![if !IE]> <![endif]>
Introduction to Sensors
Sensors are devices that are used to measure physical variables like temperature, pH, velocity, rotational rate, flow rate, pressure and many others. Today, most sensors do not indicate a reading on an analog scale (like a thermometer), but, rather, they produce a voltage or a digital signal that is indicative of the physical variable they measure. Those signals are often imported into computer programs, stored in files, plotted on computers and analyzed to death.
Sensors come in many kinds and shapes to measure all kinds of physical variables. However, many sensors have some sort of voltage output. There are a number of implications to that.
· If a sensor has a voltage output, then it is a voltage source that is controlled by the physical variable it measures.
· If the sensor is a voltage source, you need to remember that no physical voltage sources are ideal, and non-ideal voltage sources are usually best described with a Thevinin Equivalent Circuit that contains the voltage source and an internal resistance.
· If a source has an internal resistance, there is a possibility of loading the source. If a significant load is attached to the source, the terminal voltage will drop. At that point, the terminal voltage is not what you expect it to be (from calibrations, spec sheets, etc.)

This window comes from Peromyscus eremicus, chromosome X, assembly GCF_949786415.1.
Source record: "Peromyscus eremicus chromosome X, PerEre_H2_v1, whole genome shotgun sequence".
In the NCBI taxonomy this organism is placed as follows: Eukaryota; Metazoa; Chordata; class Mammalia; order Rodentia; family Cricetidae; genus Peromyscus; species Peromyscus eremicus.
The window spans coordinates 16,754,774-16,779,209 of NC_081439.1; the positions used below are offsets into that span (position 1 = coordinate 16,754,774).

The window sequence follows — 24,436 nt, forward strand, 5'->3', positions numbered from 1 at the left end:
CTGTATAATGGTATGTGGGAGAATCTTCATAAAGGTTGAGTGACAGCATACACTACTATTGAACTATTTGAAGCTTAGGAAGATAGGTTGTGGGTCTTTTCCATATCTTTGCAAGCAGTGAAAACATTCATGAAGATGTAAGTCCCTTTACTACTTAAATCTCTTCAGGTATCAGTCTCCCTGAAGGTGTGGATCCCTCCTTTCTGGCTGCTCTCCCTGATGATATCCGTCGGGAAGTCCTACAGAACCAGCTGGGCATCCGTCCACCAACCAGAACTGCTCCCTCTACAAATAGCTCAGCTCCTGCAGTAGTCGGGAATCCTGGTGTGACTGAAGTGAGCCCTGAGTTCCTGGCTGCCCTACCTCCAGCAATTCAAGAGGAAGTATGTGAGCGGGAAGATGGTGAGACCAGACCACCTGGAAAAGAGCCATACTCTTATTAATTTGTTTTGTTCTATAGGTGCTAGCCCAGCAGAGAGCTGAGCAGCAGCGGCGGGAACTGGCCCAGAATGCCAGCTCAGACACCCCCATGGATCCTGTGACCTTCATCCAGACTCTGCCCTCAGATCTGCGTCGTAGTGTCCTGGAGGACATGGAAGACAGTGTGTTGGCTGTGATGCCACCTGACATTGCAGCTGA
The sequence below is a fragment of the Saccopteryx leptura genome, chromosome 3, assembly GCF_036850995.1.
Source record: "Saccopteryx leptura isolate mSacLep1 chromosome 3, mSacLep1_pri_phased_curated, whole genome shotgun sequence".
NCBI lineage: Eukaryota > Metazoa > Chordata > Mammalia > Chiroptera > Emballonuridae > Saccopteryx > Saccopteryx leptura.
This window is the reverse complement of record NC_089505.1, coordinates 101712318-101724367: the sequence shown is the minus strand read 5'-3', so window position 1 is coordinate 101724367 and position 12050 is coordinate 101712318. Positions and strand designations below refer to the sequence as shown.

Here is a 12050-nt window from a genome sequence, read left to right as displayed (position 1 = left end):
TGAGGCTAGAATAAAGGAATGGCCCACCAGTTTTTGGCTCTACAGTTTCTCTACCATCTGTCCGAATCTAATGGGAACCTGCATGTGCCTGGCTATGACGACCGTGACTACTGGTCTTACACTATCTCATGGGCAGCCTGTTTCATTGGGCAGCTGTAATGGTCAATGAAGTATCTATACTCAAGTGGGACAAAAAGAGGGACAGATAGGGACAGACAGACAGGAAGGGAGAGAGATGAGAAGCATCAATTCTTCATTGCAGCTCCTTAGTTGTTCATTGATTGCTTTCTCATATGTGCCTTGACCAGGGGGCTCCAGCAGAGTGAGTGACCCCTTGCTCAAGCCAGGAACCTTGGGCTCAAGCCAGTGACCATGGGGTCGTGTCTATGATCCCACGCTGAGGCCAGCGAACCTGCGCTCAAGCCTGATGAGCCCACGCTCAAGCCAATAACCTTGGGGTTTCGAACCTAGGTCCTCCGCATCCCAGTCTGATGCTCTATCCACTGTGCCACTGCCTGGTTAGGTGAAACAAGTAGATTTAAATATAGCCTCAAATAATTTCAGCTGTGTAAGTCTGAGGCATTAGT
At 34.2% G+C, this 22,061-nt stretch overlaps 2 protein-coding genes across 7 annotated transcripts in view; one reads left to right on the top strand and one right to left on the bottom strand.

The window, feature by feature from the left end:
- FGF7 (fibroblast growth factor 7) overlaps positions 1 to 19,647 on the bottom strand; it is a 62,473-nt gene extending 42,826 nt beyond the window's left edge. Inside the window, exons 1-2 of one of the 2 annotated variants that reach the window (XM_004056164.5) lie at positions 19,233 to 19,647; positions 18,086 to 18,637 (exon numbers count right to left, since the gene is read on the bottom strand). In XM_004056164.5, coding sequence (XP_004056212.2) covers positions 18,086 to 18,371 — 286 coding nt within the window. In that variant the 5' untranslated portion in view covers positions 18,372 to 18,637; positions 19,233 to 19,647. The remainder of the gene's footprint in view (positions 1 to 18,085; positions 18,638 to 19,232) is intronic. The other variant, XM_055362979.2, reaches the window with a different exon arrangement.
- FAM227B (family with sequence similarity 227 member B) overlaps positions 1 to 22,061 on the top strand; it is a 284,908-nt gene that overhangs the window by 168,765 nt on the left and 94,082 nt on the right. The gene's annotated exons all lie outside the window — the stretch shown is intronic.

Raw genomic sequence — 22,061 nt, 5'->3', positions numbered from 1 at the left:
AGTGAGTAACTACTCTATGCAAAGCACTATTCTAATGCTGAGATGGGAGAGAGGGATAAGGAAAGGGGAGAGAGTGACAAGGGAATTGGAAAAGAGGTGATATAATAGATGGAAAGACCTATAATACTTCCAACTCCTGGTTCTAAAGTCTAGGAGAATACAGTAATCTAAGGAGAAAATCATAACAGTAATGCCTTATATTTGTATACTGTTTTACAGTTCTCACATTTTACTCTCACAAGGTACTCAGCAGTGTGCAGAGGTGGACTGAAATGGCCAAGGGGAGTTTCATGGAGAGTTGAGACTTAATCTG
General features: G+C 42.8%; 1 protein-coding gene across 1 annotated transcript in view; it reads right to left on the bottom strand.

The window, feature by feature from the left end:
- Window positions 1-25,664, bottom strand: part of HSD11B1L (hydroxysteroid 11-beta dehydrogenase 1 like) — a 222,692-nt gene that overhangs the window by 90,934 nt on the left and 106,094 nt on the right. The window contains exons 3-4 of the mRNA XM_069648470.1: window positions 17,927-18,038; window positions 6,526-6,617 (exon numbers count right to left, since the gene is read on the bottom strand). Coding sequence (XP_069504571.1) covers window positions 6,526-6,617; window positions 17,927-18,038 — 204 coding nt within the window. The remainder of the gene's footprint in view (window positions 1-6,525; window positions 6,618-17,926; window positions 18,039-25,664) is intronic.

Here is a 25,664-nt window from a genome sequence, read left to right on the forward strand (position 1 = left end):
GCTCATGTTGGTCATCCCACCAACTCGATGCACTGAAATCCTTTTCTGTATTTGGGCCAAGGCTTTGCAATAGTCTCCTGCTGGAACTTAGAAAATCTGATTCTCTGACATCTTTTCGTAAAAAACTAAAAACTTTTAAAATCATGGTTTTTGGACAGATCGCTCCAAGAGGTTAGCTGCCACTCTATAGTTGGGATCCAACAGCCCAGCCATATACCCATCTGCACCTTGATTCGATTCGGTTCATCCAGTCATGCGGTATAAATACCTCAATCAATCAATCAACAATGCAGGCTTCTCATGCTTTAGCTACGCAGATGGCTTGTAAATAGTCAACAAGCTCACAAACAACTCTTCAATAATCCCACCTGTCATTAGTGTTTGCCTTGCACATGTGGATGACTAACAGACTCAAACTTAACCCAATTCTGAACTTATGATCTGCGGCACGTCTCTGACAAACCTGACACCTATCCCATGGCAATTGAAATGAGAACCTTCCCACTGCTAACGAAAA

Need of Sensors
Seismic monitors provide an early warning system for earthquakes.
The latest sensor equipment includes heart rate, electrical voltage, gas, light, sound, temperature, and distance sensors. Data is collected via the sensors and then transmitted to the computer. Up to date software is used to collect, display and store the experimental data. The computer software can then display this data in different formats - such as graphs, tables or meter readings, which make it easy for students to understand the process and bring science to life.
The significance of sensor technology is constantly growing. Sensors allow us to monitor our surroundings in ways we could barely imagine a few years ago. New sensor applications are being identified everyday which broadens the scope of the technology and expands its impact on everyday life.
On the factory floor, networked vibration sensors warn that a bearing is beginning to fail. Mechanics schedule overnight maintenance, preventing an expensive unplanned shutdown. Inside a refrigerated grocery truck, temperature and humidity sensors monitor individual containers, reducing spoilage in fragile fish or produce.
In the Environment
Networks of wireless humidity sensors monitor fire danger in remote forests. Nitrate sensors detect industrial and agricultural runoff in rivers, streams and wells, while distributed seismic monitors provide an early warning system for earthquakes. Meanwhile built-in stress sensors report on the structural integrity of bridges, buildings and roadways, and other man-made structures.
For Safety and Security
Fire fighters scatter wireless sensors throughout a burning building to map hot spots and flare-ups. Simultaneously, the sensors provide an emergency communications network.
Miniature chemical and biological sensors in hospitals, post offices, and transportation centres raise an alarm at the first sign of anthrax, smallpox or other terror agents.
Copyright © 2018-2023 BrainKart.com; All Rights Reserved. Developed by Therithal info, Chennai.